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Say I have a process in Linux from which I fork another identical process. After forking, as the original process will start writing to memory, the Linux copy-on-write mechanism will give the process unique physical memory pages which are different from the one used by the forked process. How can I, at some point of execution, know which pages of the original process have been copied-on-write? I don't want to use SIGSEGV signal handler and give read only access to all the pages in the beginning as that induces an overhead I don't want.

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im suspecting that this is done in a very deep level in the kernel –  JosephH Apr 23 '12 at 16:13
This should help you a bit. –  jmkeyes Apr 23 '12 at 16:41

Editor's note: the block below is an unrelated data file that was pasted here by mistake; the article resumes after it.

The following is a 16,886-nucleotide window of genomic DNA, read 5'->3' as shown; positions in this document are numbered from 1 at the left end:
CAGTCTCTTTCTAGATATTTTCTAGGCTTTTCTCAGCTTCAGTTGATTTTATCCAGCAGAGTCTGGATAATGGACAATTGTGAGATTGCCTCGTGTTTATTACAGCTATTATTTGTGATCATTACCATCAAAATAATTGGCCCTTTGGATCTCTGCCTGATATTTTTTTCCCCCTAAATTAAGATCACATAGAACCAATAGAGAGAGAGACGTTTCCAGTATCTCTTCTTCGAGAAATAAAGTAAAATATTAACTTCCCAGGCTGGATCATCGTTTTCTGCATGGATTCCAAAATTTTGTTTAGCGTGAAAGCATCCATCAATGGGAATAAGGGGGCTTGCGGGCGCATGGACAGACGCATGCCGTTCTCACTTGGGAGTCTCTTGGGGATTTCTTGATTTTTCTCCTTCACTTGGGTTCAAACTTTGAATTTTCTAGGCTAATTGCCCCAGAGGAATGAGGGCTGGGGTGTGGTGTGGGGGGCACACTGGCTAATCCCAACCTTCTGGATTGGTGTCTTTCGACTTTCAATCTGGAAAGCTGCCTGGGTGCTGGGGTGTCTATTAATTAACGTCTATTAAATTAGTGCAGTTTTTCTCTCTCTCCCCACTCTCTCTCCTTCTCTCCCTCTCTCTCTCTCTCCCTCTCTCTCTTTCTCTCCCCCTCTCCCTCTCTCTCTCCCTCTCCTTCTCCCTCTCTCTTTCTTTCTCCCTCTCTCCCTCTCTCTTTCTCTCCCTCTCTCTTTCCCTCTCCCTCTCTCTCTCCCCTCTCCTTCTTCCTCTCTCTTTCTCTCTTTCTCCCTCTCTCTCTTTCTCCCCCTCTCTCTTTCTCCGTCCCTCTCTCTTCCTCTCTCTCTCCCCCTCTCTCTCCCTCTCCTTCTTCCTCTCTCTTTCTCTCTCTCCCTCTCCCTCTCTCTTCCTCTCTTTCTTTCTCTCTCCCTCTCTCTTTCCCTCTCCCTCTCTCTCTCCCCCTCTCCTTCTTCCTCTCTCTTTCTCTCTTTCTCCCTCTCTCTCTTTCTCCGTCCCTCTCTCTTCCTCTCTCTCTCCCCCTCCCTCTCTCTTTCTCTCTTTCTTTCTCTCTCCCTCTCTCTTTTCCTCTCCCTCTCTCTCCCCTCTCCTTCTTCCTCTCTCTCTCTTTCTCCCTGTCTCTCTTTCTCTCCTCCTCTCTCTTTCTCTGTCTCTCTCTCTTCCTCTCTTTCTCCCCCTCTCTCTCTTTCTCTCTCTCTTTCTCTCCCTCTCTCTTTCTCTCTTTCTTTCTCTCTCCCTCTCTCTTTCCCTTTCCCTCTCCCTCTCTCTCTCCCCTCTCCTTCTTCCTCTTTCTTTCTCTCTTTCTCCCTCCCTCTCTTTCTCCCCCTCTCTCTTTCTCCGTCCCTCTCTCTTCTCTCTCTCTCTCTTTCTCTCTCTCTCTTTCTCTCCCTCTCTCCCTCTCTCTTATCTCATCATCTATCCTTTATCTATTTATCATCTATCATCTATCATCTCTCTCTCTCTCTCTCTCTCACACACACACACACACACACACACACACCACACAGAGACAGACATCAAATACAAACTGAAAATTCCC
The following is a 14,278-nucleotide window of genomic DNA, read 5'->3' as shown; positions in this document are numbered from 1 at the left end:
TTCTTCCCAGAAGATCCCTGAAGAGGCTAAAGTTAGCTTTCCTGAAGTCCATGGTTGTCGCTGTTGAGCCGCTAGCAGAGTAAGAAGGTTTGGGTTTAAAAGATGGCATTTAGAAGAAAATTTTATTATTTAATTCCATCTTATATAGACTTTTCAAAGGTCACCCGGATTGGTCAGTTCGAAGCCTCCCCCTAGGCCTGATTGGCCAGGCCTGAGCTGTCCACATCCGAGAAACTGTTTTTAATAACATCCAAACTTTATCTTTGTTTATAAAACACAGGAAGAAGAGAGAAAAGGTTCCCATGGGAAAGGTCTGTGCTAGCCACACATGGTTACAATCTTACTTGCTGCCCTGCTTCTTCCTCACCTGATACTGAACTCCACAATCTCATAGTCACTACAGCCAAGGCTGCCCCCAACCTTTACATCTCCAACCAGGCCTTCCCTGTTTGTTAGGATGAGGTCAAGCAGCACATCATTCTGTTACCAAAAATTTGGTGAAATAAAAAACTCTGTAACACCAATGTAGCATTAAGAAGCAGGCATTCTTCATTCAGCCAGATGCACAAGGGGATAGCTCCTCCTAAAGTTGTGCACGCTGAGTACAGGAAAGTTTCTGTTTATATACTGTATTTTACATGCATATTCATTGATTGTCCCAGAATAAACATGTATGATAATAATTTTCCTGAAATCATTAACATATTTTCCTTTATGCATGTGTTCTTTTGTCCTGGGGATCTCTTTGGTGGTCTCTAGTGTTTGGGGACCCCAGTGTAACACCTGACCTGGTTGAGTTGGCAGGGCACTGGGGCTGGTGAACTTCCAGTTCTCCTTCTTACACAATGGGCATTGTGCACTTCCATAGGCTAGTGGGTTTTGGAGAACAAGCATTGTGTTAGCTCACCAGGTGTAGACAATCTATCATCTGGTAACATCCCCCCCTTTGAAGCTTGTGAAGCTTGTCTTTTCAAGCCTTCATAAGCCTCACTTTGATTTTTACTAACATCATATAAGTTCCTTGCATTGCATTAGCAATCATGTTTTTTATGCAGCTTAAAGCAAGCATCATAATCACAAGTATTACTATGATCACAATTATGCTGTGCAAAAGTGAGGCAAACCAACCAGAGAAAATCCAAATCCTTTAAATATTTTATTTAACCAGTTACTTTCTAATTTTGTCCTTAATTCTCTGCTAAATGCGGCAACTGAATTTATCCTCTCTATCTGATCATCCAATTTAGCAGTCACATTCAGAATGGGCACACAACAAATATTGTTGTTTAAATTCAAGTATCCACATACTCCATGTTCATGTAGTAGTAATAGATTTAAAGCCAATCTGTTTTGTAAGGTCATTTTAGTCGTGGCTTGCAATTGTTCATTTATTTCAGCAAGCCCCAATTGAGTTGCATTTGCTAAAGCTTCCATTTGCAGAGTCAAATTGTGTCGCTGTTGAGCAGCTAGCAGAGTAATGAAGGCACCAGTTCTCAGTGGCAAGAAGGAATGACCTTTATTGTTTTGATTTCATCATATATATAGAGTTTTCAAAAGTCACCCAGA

Ummm, I think copied-on-write would sound better. –  ninjalj Apr 23 '12 at 17:51
Why do you want to do that? Is it simply curiosity? Because if it isn't and you are planning to actually use this, then it sounds as if you need to reconsider your application design... –  thkala Apr 23 '12 at 18:14
getrusage() will give you the rss and the numbers of blocks in/out. If you want to now which blocks were faulted in ("are present"), you are on your own, I think. –  wildplasser Apr 24 '12 at 10:58

1 Answer 1

You probably have to accept some overhead.

If you are privileged, you can pread /proc/self/pagemap (64 bits, at offset 8*(addr / PAGE_SIZE)) to get the PFN (it's the low 54 bits). Then look up that PFN in /proc/kpagecount to see if the page is shared.

If you don't have privilege, you can compare the PFN in the pagemap of the parent and child.

You can tell if any of the pages in the mapping are shared by comparing the Pss (proportional set size) with the total size in /proc/smaps.

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